Different types express different moods and feelings, and in this task, I’m going to translate a font and a word into a piece where the typography and the composition ephasizes the word. The first word is a made-up word; browed.
Browed: when something is both broken and skewed.
For a made-up word it is hard to find inspiration online, so I explored various options on paper. I used a sketching technique called 6-up brainstorm, that I have used when designing UI for websites and apps. In this technique, I divide a A4 paper into 6 parts, and do rough sketches in each of them. No censuring and no judgement. When this was done, I decided on which one I liked the most and recreated that in Illustrator.
It is difficult to sketch the idea. At least when it is supposed to be fast. The point of being fast is that it is harder to throw away something you have spent alot of time doing. In my sketch, the double line and arrow pointing to the right symbolises that there is a split in the word and the bottom part is moved slightly to the left.
The final composition is in A4 format, 210 mm x 297 mm. It was hard to see the the outline of the composition, so I put on a border in my HTML. The word is quite small, on the bottom left of the paper. When something is both broken and skewed, it is quite sad. In Norwegian, we have a saying “rett vest”, in English translation it would be something like “straight to the west”. This means that something is not going well. On a map, west is to the left.
The next words, were preselected words. I chose “accelerate” and “falling”. I also explored “cloudy” and “rock-solid”.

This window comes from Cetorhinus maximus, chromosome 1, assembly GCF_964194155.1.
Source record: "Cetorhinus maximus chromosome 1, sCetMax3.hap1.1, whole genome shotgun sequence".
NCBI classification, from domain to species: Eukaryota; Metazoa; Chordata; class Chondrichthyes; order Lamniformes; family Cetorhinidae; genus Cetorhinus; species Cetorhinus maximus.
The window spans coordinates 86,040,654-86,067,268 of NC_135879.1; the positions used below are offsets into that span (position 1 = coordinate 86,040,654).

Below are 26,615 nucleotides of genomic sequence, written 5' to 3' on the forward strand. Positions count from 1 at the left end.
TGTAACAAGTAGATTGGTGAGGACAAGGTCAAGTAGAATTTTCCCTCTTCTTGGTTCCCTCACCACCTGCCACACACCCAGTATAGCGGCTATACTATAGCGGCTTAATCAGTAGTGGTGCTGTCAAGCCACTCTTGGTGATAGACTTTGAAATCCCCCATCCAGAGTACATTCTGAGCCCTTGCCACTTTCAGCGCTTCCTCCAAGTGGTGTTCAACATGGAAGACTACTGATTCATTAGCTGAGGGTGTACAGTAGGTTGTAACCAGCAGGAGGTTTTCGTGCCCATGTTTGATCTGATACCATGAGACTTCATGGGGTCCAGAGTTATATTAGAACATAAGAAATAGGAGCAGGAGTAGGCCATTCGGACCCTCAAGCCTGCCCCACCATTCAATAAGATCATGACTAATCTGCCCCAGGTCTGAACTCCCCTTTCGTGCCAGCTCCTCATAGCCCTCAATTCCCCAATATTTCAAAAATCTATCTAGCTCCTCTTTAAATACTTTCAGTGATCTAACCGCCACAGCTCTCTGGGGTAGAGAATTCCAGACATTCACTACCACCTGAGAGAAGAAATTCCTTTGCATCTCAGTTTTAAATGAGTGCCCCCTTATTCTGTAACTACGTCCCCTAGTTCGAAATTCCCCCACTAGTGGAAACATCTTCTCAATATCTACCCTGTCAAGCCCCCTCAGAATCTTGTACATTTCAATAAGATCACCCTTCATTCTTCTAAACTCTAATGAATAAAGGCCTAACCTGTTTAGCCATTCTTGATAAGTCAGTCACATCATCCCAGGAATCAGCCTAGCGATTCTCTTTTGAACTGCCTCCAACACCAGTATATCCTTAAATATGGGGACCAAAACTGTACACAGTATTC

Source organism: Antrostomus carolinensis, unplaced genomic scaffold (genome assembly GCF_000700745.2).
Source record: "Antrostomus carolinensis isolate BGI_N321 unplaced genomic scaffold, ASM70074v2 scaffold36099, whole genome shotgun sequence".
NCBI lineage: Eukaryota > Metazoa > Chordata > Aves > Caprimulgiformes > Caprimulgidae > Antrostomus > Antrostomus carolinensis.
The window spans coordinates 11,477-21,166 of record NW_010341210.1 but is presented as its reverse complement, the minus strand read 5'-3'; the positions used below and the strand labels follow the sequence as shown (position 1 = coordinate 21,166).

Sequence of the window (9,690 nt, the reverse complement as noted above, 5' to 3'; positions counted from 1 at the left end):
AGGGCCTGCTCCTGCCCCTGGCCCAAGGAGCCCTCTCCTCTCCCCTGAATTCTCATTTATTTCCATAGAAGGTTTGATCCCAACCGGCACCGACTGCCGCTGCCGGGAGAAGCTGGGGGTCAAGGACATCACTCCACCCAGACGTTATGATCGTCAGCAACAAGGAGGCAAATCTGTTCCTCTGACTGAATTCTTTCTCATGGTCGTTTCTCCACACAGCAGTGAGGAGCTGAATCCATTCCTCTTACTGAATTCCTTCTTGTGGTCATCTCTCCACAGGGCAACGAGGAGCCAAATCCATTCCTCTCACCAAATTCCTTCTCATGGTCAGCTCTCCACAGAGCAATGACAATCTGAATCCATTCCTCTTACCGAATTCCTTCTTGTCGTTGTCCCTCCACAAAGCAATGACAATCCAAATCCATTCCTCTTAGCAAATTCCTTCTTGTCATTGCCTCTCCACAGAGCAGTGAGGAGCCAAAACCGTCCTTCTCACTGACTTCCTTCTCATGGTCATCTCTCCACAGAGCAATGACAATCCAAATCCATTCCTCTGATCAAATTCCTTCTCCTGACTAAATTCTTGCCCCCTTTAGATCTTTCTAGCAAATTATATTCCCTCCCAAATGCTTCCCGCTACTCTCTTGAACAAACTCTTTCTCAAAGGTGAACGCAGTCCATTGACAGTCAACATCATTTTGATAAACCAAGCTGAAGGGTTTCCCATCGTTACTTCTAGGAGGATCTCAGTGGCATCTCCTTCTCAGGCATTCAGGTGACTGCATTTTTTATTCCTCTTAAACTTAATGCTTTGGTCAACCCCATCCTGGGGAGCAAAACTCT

The idea behind “Accelerate” is when acceleration is depicted in comics, it has a movement line behind. Also, when something is accelerating, it goes faster and faster, with more and more distance to the surroundings. When cars accelerate on the roads, the first car speeds up, the second follows – with a little bit of delay, and this delay is enhanced throughout the line. In my composition, the kerning is increased – not by a fixed amount, but largest number of kerning between the last two letters (300) and smallest between the first 2 (30). The letter forms was then converted to outlines for further processing. In this case, it was the shadows.
The shadows are a copy of the original letter, with transparency applied. The numbers of shadow letter varies between letters, but the goal was to almost fill the gap.
Another idea I had was to tilt the letters to the left. For example, when a car is accelerating, the passengers inside are pushed back into their seat until they also reach the same speed as the car. This effect is even more feelable in a plane. However – to tilt something to the left is beyond my Illustrator skills. To tilt something to the right is much easier (italic fonts). I did not want to use the rotate tool, since the base of the letter should remain on the base-line.
The composition is placed low on the paper, indicating a gounded object in movement. If this was for example a plane or a bird, the acceleration would be upwards as well.
The typeface used is a plain sans-serif.
The next was Falling. Falling can be at least two things: falling on the ground – or stumbling, and falling from an altitude. I explored both in my 6-up brainstor sketch. I also did a Google Image search, and a common way to describe falling is arms and legs all over the place. While falling on the ground is much more…. straight lines, falling from the sky is much more dramatic.
When falling is drawn in cartoons, the act is often depicted with lines that indicate movement. I sketched two of them too
I did my favourite in Illustrator: the falling with letters all over the place and with lines indicating movement. The typeface used is a slab-serif italic. In the final piece, I have placed the word and shapes on a portrait A4. The falling movement of the letters required a portrait format. I tried different stroke sizes and stroke ends and landed with a 4px stroke with a tip on top. I tried the tip towards the letters first, but that did not align with the notion that the movement is getting stronger on the way downwards.